CyberSecurity

5 Financial Scams and How to Protect Yourself

Financial Scams

During the first year of UK lockdowns, more than £34.5million was stolen through pandemic scams. Even as the country emerges from restrictions, the country is still facing an epidemic of financial scams. 

Mobile money accounts such as make it easier than ever to access and move money and online bank and money app, Monese, take account security seriously. As one of the industry leaders, they have helped pull together this top five list of online scams to look out for and provided tips on how to protect your money.

1. App Fraud

Authorized Pushed Payment (APP) fraud is when a scammer pretends to be a company or individual you already do business with to trick you into making a payment. 

APP fraud can take almost any form, including scamming you through faulty invoicing. 

How to protect yourself

  • Verify all payment information before transferring money to someone.
  • Contact the company or individual through their official business number to confirm they made the payment request. 
  • Never send any money without verification.

2. Pension Scams

Often, pension scams take the form of a free pension review, usually making initial contact via email, SMS, or phone. 

They will usually promote higher returns on your pension savings and use pressurized sales tactics. 

How to protect yourself

  • Always reject unexpected financial offers from individuals or companies you aren’t familiar with. 
  • Verify that an offer is real with a company or individual if you usually bank or do business with them. 
  • Don’t allow a salesperson to force you into a pressurized decision. 

3. Crypto Scams

As cryptocurrencies have become increasingly popular, scammers are finding new ways to scam people through digital channels. 

Often, crypto scams will start in the comments section on social media. With scammers offering high rewards for people who invest with them. 

How to protect yourself

  • Don’t trust random “traders” who approach you via social media. 
  • Things that sound tempting and too good to be true – such as huge returns – usually are. 
  • Get proper advice on your investment strategies.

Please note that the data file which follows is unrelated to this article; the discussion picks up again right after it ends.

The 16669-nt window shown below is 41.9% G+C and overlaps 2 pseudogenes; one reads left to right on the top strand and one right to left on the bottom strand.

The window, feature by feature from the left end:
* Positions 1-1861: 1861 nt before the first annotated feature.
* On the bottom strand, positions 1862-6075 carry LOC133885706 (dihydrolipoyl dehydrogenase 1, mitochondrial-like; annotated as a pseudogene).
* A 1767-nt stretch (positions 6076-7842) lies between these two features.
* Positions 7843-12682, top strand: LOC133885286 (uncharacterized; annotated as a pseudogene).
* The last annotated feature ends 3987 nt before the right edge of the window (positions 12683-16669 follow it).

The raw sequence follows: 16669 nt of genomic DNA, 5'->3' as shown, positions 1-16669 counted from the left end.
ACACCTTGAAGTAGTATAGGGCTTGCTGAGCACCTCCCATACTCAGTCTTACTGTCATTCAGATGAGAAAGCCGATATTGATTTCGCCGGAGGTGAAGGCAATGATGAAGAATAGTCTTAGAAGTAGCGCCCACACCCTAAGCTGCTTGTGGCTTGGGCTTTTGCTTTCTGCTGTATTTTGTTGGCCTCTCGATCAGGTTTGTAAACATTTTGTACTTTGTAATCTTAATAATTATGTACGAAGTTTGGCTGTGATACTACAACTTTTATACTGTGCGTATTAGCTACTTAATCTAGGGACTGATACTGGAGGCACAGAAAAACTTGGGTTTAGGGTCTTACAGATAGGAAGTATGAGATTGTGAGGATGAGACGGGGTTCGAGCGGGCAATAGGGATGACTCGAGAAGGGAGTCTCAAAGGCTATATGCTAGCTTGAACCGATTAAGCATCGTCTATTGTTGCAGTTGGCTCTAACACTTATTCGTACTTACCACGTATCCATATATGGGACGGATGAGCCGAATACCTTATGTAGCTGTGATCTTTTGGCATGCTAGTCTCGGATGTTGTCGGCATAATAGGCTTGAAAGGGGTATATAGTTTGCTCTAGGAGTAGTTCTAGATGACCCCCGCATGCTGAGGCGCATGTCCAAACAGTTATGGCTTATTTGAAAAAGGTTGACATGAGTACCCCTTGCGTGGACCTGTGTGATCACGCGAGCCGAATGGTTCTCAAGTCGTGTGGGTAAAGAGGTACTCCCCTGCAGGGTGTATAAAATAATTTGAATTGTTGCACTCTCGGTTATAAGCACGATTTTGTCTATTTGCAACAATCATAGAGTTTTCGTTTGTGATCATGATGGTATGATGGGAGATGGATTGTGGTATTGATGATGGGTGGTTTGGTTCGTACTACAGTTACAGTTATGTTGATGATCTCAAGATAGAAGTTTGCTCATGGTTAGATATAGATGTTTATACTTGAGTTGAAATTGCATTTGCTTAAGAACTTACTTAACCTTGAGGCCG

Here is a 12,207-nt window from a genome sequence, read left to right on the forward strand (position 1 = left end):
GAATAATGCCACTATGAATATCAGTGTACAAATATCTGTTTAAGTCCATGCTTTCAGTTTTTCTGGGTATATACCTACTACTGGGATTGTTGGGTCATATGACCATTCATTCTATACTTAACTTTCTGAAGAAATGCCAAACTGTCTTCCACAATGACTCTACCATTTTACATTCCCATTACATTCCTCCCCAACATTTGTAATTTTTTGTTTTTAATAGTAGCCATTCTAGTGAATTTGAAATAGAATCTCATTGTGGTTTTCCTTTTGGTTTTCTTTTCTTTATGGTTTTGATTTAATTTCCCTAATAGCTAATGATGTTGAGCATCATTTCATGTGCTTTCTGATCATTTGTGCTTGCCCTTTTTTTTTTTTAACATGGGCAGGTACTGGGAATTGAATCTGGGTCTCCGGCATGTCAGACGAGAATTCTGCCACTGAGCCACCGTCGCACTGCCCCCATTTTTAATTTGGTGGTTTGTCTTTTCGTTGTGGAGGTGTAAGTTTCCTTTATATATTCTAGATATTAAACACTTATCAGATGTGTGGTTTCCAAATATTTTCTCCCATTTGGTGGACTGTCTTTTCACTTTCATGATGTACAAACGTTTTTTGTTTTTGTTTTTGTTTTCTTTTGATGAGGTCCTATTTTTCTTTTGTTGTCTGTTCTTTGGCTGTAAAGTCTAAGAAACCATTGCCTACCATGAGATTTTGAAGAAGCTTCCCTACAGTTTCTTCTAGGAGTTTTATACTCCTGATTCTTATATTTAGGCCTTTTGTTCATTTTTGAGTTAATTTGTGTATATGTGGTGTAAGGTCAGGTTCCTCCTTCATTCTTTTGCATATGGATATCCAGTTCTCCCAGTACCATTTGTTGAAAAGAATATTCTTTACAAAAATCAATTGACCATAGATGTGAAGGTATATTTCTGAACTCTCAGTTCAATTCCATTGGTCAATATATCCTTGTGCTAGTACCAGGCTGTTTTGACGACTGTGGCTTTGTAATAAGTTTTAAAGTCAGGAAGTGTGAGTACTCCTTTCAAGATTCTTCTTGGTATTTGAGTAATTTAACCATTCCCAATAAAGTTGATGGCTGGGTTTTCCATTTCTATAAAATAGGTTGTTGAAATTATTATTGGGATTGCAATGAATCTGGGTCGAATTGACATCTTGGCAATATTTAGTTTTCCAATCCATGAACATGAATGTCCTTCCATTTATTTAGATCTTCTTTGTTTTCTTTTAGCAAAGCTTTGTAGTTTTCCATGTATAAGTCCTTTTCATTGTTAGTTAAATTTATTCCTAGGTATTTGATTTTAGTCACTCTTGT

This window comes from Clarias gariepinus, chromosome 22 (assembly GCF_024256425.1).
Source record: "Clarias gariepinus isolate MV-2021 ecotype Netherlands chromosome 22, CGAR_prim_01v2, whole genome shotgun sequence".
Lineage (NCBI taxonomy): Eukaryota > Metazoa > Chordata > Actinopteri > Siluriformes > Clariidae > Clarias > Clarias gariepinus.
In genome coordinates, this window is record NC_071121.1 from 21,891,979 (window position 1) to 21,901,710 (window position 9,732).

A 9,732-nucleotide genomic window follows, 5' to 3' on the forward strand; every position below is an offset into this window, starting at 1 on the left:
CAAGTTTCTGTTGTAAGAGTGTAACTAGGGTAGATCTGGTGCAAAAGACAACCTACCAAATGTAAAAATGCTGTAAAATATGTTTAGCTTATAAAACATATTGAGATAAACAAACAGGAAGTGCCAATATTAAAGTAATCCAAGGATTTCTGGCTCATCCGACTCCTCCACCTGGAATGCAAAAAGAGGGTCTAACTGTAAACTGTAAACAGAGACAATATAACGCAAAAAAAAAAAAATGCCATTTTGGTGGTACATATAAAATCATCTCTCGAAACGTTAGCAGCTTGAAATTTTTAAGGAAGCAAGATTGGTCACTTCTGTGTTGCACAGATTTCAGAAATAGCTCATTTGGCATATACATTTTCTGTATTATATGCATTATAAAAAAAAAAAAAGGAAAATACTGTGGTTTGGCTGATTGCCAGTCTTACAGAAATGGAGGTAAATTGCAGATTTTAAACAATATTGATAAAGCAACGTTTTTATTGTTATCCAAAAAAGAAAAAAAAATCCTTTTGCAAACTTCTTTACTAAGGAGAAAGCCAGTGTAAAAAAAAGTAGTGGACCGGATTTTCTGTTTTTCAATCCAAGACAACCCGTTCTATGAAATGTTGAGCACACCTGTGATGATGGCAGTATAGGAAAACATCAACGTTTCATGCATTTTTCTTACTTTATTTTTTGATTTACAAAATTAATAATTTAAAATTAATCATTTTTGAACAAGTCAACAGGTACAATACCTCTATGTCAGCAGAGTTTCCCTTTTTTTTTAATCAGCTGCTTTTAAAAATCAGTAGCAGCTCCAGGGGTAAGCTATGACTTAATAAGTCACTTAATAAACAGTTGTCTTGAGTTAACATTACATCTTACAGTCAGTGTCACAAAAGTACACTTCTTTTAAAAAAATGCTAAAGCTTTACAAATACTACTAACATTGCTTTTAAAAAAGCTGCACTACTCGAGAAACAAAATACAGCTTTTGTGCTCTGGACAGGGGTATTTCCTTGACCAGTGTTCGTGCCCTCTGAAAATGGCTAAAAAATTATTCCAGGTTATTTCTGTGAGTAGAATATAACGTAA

• Report any potential scammers to social media administrators. 

4. Delivery Fraud

Due to the change in delivery fees and customs taxes after Brexit, many scammers exploit an uncertain system. 

Scammers pretending to be Royal Mail and other well-known delivery companies send out text messages and try to get people to pay for items they aren’t expecting.

How to protect yourself

  • Never pay a delivery company any money through a text message link. 
  • If you expect a parcel from the EU and receive a message from a delivery company, verify its authenticity by calling the company’s official customer service line. 

5. Shopping Fraud

Unsecure websites or dodgy listings on resale sites are breeding grounds for shopping scams. 

You might not receive the goods you order, or you might even be buying from fake and malicious sites. 

How to protect yourself

  • Only shop on secure, reputable websites. 
  • Verify sellers through reviews and performance if you can. 
  • Only pay through secure payment methods and never pay by bank transfer. 

What to do if you’re scammed

It can be embarrassing to fall for a scam, but it’s essential not to let embarrassment stop you from taking action and protecting others from the same fate. 

If you fall for a scam, here’s what you should do:

  • Contact your bank – lock your card and alert your bank to when the scam happened so they can stop any fraudulent transactions. 
  • Report the fraud – in the UK, you can report financial fraud easily to Action Fraud

Anyone can be scammed. Protect yourself and always verify transactions, texts, or phone calls you receive about your money. 

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